In my mind, this is the way that concept borrowing should occur (while noting that in the first few years of physicist network analysis it was not the case that sociologists were getting recognition).  Too often we in the social sciences have borrowed concepts and have failed to engage with the disciplines from whence they came.  It happens between social sciences as well, as when management scholars hijack a concept from psychology but fail to keep track of the current debates within psychology.  Unwise concept borrowing can lead to a proliferation of conceptual definitions and a failure to accumulate knowledge over time.  My sense is that this isn’t going to happen in social network analysis, which is perhaps a function of the ability the social network clique within sociology to self-regulate their concepts so tightly. It’s much easier to integrate new findings or new uses of methods when the original research group is sufficiently cohesive.

By the way, I have more to say about concept borrowing than just this.  Teppo Felin, Dave Whetten, and I have written a paper that should soon find a home in which we talk about the pitfalls of concept borrowing by organizational theorists.

Here are a few old posts by Omar (here, here, and here) about the “new science” of networks.


Written by brayden king

November 19, 2008 at 3:57 pm

4 Responses

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  1. I completely agree that this is the way borrowing should go, I suppose I read Freeman’s piece more ‘snark’ than ‘olive branch’. I guess a good test of your theory would be to compare the proportion of presentations by natural scientists at Sunbelt 2009 vs. that of social scientist at NetSci 2009.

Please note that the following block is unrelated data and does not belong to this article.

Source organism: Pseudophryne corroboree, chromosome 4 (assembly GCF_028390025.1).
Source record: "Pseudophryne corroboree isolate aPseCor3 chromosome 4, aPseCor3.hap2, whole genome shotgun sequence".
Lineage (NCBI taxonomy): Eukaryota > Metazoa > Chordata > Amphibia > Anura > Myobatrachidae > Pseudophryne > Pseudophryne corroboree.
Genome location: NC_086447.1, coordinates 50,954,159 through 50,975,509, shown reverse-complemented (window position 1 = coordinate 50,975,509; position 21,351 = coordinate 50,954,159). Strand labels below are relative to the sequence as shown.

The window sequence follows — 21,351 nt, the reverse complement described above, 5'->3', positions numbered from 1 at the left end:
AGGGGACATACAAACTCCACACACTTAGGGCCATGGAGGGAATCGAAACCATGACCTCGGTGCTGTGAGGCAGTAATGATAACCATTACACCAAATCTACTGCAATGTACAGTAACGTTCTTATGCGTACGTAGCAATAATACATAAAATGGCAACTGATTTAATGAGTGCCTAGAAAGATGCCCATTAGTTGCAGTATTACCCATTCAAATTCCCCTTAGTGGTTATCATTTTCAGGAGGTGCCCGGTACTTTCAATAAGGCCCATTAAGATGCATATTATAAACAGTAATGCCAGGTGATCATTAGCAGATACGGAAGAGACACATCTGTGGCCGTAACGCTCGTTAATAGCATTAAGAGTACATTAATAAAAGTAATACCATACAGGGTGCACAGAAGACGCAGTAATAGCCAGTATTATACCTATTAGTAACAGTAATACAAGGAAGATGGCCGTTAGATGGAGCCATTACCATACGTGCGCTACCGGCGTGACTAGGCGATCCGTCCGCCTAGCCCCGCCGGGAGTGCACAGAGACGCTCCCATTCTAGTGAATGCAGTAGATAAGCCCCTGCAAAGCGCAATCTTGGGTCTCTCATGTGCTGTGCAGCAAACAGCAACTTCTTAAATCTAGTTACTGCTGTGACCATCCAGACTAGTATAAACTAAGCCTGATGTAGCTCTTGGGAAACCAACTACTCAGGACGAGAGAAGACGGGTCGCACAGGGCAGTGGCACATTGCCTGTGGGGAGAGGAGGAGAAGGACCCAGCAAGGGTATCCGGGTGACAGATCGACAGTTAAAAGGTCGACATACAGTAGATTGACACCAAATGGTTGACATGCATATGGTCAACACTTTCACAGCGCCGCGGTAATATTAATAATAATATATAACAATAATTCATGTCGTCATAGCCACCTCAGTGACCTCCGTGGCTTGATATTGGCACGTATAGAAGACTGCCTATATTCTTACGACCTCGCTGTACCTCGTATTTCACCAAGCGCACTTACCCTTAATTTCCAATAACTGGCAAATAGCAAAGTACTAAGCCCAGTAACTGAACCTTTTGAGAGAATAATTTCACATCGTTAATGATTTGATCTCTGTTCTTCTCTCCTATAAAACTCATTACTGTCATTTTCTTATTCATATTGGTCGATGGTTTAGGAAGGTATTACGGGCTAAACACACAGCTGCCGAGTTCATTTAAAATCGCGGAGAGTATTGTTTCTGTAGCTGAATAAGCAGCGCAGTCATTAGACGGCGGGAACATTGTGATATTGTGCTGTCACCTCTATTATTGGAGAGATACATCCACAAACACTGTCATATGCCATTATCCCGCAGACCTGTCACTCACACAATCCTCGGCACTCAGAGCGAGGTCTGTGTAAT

Drew Conway

    November 19, 2008 at 4:43 pm

  2. You know my beef by now. I’m not against borrowing, but I am against borrowing without credit. But its good to see that physics and sociology have to talk about.



    November 19, 2008 at 6:49 pm

  3. “Unwise concept borrowing can lead to a proliferation of conceptual definitions and a failure to accumulate knowledge over time.”
    Having just finished Mirowski’s More Heat Than Light, I couldn’t agree more.


    Dan Hirschman

    November 20, 2008 at 2:04 am

  4. I see significantly more active collaboration between “the two sides” (where on the physicist “side” I am also including mathematicians like me, computer scientists, etc.) than I did even a couple of years before. It’s excellent and exciting, and of course not all people are uniformly bad when it comes to the issue of not giving proper credit. Sadly, if enough of it happens (and continues to happen, though less than before), it still causes huge rifts that don’t need to be present. Assuming my abstract gets accepted, I’ll be at Sunbelt and I have been trying to convince my colleagues that we need to go to the conferences the social scientists run to continue to promote such collaboration. On that count, I still feel that more natural scientists are interested in attending in theory than in practice. I’ll see what I find next year (and subsequently) and cross my fingers that the trajectory continues to be positive.



    December 9, 2008 at 1:29 am